Notice how Davis is able to stop himself long enough to make sure he has a shot at this catch. described Davis as “a quarterback’s friend who works aggressively back to the ball,” and that’s the case here as he makes a spectacular adjustment for the third down conversion.

This next example will be a little different, as it comes on a pass tipped at the line of scrimmage.

As you can see, Davis is motioned to the left of Mariota and is immediately faced with press coverage. On further inspection we can also see efforts of patience in his route, where he controls his speed and uses an impressive move off the line of scrimmage to get himself open.

As aforementioned, the pass is deflected at the LOS for an incomplete pass, but this play is still valuable in evaluating who Davis is and who he can become. His ability against man and press coverage shows exactly why Tennessee loved him with the fifth pick in 2017.

Davis has been stereotyped as a 50/50 vertical threat, though he is much more than that.

Another exciting aspect to Davis’ game—and one he doesn’t get enough credit for—is his work as an underneath receiver. Davis’ presence explains why the Titans passes on underneath threats like Parris Campbell and N’Keal Harry, and he works well to get yards after the catch.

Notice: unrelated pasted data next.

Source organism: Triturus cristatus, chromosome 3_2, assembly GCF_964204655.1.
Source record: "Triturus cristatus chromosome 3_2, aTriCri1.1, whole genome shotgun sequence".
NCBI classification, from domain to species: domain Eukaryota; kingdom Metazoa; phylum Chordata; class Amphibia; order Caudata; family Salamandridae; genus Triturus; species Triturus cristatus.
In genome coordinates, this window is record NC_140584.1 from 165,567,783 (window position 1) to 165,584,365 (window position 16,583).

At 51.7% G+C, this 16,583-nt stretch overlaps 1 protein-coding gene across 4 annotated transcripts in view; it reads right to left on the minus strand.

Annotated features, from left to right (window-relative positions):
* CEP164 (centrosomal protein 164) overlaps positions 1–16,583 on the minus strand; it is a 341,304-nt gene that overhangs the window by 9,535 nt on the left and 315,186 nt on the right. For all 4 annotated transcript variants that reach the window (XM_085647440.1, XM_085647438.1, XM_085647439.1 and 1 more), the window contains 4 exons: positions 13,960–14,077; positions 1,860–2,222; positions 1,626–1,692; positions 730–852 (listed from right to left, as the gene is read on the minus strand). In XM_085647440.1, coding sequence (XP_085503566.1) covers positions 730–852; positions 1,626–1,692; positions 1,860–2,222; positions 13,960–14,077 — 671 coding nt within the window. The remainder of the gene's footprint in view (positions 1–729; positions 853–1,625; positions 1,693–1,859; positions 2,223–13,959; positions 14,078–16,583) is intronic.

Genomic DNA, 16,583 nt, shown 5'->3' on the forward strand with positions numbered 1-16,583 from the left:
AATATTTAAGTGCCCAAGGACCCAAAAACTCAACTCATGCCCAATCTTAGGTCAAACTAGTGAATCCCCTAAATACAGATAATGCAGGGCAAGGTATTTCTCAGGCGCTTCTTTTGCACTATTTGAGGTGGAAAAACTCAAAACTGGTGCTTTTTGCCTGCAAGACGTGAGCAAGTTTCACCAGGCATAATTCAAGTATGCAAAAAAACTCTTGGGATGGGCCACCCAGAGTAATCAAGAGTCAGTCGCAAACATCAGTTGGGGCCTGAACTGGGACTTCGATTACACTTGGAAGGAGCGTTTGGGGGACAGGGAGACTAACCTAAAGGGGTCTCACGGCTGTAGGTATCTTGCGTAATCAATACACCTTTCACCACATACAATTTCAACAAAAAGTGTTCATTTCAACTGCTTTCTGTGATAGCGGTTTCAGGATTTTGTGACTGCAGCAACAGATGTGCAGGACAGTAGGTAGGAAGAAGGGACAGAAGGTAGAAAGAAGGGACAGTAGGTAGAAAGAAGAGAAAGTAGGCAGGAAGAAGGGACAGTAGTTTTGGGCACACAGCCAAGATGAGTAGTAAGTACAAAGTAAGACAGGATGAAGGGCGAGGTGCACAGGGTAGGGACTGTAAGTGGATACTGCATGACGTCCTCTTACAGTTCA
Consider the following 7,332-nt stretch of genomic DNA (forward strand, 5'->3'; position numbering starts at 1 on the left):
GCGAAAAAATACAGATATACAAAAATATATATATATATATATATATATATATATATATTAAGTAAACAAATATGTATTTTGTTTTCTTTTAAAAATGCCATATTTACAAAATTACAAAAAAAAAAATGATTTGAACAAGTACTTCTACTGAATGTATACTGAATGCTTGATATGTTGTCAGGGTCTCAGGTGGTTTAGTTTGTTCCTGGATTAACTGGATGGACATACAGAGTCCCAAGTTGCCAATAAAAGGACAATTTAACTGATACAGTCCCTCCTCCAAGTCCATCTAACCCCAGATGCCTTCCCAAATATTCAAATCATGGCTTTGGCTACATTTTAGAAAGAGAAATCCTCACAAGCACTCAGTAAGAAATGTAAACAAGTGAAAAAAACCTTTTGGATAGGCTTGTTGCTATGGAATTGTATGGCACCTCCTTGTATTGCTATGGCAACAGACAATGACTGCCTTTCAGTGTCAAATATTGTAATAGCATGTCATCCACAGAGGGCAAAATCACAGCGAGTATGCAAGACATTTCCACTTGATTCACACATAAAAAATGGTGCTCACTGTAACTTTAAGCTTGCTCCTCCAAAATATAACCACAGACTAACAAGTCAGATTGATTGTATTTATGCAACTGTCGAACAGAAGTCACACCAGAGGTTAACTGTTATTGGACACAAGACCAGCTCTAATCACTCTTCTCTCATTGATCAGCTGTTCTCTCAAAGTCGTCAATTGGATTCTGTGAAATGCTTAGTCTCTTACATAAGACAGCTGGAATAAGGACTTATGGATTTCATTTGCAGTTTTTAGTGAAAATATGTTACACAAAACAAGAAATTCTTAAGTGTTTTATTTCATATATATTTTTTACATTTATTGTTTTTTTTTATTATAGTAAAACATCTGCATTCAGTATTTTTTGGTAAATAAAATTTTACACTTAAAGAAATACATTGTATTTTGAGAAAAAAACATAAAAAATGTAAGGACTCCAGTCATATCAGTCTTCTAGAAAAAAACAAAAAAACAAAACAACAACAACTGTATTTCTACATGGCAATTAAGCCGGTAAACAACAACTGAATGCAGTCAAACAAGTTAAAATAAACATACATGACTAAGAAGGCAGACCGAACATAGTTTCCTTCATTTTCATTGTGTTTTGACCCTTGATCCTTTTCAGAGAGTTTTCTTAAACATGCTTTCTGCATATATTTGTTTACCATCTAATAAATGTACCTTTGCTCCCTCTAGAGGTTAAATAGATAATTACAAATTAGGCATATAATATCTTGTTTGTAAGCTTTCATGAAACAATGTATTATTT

Once again this is a curl route from the receiver...

...and just when it looks like Davis will be brought down well short of the first down marker...

...he escapes and moves the chains anyway.

Now, Davis fakes a shallow out route, instead coming back on the curl. He sells this well, granting him enough separation to make a clean catch. But it’s the spatial awareness—the quick juke right as he gets the ball in his hands—that’s really impressive. Davis uses this to break into the open field for an improbable first down.

Corey Davis has the talent of a top 20 receiver. He’s a quick, impactful route runner with the ability to win in the short, intermediate, and deep parts of the field. As any competent receiver can, he can win against zone coverage, and as a great receiver should, can win against man coverage and against press.

So Davis is a very well rounded receiver with strong receiving ability and a great catch radius. He also does a nice job of putting himself in a position where he can create yards after the catch, possessing quick jukes or even using his awareness to adjust his footwork to put himself in a position to succeed for that particular aspect.

The problem with Davis was beyond his control in 2018, as no one else on the Titans receiving corps was worth a damn in comparison. Delanie Walker was out for nearly the entire season, Taywan Taylor couldn’t stop dropping the ball, Tajae Sharpe—while not bad—wasn’t particularly explosive.

So with the addition of Adam Humphries and A.J. Brown, this should make Davis’ situation that much easier. He’ll still face tougher coverage, but with more threats on the receiving end, he should easily eclipse 1,000 yards. Davis is a really good receiver and I have no problem proclaiming he should have a great junior year in the NFL.